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Re: Designing Level Textures.

Postby Epifire on Fri Jun 01, 2012 7:31 pm

Well I almost got this one but the normal map is giving me some issues. Getting checkered boards on my materials...

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Never mind I missed a target in the vmf...

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So that is my first custom texture in Source. Now I need to buy a good camera so I don't have to keep getting real life shots from CGtextures.
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Re: Designing Level Textures.

Postby skoften on Fri Jun 01, 2012 7:48 pm

Usually, a texture is evenly lit so that you create that light effect ingame with a spotlight and all the cubemaps are right.

About the checkerboard: Check if you have the right compression on that VTF file. Check your .vmt for errors.. etc.
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Re: Designing Level Textures.

Postby MrTwoVideoCards on Fri Jun 01, 2012 8:17 pm

Looks pretty good. Also as mayhem said, heightmaps are usually much better off to make normals from, but crazybump seems to make well, crazy normals. Generally generating a heightmap from a photo isn't going to give you very good results either. It's best to go into Photoshop and directly edit the layers so you can get the kind of depth you want.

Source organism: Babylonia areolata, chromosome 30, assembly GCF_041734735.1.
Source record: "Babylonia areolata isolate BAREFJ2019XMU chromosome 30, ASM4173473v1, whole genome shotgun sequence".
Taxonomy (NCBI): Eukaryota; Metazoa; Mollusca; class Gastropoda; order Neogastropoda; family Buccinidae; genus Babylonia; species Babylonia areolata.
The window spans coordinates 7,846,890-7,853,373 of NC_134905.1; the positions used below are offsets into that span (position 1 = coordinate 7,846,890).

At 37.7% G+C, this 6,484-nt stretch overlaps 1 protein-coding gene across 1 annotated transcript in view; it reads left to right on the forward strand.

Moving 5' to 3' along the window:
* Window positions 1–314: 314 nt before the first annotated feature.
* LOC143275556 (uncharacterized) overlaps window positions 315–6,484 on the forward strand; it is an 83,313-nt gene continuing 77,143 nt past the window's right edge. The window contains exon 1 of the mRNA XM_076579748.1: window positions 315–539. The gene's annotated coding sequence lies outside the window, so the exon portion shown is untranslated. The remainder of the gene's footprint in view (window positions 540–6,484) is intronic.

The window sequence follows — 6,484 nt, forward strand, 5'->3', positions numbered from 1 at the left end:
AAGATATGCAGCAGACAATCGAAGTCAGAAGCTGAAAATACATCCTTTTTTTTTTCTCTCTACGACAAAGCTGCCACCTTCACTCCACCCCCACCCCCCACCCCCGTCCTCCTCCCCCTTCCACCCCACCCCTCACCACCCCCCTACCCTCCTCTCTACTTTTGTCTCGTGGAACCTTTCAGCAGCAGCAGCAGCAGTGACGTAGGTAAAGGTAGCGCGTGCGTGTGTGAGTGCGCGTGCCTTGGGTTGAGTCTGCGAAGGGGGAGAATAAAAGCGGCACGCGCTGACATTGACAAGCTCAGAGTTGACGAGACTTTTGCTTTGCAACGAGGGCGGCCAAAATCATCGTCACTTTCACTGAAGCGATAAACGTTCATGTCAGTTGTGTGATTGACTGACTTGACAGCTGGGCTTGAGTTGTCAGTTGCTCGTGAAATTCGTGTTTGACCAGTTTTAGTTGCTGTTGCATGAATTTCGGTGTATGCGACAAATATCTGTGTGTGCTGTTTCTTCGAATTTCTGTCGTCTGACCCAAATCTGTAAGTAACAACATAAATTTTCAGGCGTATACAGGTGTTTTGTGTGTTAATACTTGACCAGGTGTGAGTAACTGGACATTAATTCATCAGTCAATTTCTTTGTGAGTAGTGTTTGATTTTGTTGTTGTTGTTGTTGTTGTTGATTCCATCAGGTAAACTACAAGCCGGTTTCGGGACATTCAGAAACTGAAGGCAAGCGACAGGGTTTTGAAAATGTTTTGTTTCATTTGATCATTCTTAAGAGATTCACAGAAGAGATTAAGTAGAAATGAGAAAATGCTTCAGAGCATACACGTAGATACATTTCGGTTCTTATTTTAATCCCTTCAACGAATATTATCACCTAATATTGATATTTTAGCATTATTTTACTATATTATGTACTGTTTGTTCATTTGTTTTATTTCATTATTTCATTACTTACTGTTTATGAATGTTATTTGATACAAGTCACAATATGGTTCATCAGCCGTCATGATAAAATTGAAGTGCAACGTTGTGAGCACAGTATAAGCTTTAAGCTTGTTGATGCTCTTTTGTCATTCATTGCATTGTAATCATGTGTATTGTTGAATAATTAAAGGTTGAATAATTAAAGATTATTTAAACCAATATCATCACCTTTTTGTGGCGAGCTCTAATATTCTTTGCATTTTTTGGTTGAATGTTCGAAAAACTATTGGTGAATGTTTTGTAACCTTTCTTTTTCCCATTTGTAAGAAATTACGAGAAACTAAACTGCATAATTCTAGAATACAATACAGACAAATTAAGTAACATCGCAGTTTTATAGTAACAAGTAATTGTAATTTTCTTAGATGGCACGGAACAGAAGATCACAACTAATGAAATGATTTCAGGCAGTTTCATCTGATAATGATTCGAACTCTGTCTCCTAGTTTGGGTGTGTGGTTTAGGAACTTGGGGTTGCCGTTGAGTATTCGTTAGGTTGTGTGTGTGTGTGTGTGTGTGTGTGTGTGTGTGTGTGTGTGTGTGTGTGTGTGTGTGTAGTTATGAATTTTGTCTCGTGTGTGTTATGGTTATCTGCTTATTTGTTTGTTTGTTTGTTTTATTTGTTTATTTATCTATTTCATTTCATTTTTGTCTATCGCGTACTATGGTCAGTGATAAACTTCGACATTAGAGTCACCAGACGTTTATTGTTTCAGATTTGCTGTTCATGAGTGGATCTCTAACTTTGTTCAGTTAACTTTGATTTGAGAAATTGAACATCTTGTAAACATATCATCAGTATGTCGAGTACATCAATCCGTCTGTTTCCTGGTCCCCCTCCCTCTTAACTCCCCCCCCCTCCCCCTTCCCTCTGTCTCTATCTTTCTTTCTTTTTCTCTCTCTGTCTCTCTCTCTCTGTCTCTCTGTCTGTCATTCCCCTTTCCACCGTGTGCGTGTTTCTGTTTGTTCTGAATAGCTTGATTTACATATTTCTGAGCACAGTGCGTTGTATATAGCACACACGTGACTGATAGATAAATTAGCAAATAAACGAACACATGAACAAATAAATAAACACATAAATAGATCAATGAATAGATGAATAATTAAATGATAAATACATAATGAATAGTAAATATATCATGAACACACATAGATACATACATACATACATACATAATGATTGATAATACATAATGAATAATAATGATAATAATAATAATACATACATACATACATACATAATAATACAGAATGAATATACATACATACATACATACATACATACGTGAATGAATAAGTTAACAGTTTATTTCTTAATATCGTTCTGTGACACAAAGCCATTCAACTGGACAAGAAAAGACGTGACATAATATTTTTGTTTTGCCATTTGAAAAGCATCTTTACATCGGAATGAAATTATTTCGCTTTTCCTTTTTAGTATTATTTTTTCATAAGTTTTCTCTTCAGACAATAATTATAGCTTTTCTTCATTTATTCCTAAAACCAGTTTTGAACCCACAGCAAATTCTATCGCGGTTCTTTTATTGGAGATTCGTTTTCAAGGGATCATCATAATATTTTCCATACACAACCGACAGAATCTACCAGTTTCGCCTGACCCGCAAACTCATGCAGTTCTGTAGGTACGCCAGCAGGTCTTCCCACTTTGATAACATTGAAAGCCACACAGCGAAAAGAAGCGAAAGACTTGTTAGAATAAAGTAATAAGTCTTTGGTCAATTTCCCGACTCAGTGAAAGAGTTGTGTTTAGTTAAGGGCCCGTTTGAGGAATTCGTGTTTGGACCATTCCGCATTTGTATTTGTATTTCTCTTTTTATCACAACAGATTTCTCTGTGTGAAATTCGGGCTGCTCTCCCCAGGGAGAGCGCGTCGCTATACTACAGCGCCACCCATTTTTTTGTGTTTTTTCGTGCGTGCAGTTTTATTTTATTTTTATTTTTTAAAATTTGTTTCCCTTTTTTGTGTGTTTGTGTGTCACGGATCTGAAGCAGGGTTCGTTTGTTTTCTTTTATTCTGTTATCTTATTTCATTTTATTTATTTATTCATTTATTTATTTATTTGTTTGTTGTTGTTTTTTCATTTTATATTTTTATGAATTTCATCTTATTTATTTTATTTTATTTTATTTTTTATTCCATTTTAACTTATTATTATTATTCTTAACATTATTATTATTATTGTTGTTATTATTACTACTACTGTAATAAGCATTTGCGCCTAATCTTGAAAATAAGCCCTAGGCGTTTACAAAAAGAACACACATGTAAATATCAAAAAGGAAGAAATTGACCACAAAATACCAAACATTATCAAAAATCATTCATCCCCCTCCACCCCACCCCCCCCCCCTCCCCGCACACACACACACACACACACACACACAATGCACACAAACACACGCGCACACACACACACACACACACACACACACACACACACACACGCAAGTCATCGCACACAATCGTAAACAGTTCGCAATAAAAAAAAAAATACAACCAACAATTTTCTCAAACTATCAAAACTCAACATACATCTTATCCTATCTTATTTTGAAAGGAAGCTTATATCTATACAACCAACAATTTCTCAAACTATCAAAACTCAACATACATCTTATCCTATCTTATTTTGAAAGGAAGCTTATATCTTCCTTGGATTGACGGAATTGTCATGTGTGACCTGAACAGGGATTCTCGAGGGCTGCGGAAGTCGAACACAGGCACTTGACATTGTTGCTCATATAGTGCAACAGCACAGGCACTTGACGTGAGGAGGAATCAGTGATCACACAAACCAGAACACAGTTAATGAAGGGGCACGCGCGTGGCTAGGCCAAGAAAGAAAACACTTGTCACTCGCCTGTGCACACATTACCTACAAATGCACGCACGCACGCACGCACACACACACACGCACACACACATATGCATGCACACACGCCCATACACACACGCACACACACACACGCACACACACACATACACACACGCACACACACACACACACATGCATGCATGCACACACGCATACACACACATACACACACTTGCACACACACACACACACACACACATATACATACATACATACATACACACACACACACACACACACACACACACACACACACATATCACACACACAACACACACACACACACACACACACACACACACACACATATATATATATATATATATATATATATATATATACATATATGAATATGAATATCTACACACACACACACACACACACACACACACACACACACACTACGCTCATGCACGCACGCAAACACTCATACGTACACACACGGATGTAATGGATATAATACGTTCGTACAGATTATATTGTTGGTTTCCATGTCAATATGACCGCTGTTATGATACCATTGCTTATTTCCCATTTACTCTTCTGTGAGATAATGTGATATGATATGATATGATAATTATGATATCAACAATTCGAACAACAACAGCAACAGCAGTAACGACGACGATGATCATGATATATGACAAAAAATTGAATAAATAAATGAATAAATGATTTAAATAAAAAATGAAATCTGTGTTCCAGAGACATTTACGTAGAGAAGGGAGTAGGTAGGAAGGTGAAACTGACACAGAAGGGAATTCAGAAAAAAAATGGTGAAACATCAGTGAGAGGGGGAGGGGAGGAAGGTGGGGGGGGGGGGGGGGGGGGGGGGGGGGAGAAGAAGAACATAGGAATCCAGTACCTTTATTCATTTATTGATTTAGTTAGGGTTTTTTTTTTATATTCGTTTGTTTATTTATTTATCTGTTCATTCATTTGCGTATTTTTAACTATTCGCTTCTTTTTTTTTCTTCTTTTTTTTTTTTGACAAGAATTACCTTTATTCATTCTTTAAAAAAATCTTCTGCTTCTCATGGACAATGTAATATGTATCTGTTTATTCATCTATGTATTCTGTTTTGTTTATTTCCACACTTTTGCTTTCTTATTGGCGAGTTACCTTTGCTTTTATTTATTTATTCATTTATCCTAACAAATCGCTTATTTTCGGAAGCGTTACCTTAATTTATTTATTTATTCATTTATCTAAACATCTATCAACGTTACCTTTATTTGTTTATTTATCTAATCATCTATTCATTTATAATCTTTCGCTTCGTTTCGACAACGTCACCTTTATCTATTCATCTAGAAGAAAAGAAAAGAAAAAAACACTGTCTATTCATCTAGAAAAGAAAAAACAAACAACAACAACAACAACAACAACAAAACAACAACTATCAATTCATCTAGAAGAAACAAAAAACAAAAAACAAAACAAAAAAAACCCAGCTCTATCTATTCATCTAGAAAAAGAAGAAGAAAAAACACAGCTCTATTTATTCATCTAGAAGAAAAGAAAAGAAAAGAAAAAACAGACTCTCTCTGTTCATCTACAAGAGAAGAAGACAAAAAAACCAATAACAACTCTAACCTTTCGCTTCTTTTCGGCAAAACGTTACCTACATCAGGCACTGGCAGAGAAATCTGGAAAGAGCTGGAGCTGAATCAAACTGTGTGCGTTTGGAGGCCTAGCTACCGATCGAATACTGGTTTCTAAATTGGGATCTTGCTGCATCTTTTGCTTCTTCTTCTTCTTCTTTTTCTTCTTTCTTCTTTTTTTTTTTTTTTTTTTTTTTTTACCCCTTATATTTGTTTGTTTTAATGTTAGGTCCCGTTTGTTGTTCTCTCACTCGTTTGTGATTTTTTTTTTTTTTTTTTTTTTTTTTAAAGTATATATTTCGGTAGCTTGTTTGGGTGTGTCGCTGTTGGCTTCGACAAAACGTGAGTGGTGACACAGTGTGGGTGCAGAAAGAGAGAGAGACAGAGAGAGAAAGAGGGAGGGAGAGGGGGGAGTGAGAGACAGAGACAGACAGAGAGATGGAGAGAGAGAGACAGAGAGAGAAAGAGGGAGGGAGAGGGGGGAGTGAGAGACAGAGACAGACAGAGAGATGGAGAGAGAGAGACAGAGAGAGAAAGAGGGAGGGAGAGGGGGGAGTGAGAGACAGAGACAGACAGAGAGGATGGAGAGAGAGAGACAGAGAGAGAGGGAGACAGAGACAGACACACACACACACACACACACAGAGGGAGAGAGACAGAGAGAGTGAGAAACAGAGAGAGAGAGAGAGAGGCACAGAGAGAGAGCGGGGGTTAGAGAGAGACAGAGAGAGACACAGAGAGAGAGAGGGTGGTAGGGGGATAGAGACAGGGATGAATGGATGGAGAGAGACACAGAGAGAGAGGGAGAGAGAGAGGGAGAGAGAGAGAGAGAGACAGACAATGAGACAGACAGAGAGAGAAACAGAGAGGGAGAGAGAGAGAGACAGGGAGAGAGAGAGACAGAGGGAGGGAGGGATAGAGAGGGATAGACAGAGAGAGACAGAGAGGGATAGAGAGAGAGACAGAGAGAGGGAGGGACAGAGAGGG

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Re: Designing Level Textures.

Postby Epifire on Fri Jun 01, 2012 10:45 pm

Thinking about learning photoshop and using that Ndo2 for models, and just using Crazybump for textures used in levels. I think Crazybump makes normals fine, it just doesn't vary beyond certain parameters dealt by generating from photos. Certainly is a heck of a lot better then the default VTFEdit normals, and it's noticeable since most of the HL 2 textures don't even have a normal mapped variant.
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Re: Designing Level Textures.

Postby Black_Stormy on Fri Jun 01, 2012 11:54 pm

My first piece of advice is to uninstall VTFedit. It breeds laziness. You can get a vtf exporter for photoshop and gimp, and that gives you far more control over the texture, assigning alpha channels and such for your specularity and being able to modify different colour channels to modify your normal maps. Vmt files are incerdibly simple to write, and learning how to write them makes you far more confident in your skills at modding. VtfEdit encourages you to splash out on random shaders and stuff that you won't need to use, and while it most likely creates vmts that are more technically correct, it sometimes adds parameters that I have never used and I assume just clog the shit up.

Here's one off the top of my head (it's for a model, hence vertexlitgeneric):
Code: Select all
vertexlitgeneric
{
$basetexture path/to/your/diffusemap
$bumpmap path/to/your/normalmap
$phong 1
// phong uses the alpha channel of the normal map as a mask
$phongboost 1.5
$phongfresnelranges "[.25 .5 1]"
$rimlight 1
$rimexponent 4

/*
// alternatively you can use cubemaps for faked reflections
$cubemap env_cubemap
// envmap requires an envmap mask, which you can set with $envmapmask path/to/your/envmap
// but for simplicity, uniformity and optimisation I set the envmap mask to the normal maps alpha channel with
$normalmapalphaenvmapmask 1
// phong and envmap are not able to render from the same vmt at the same time, it's one or the other.
*/
}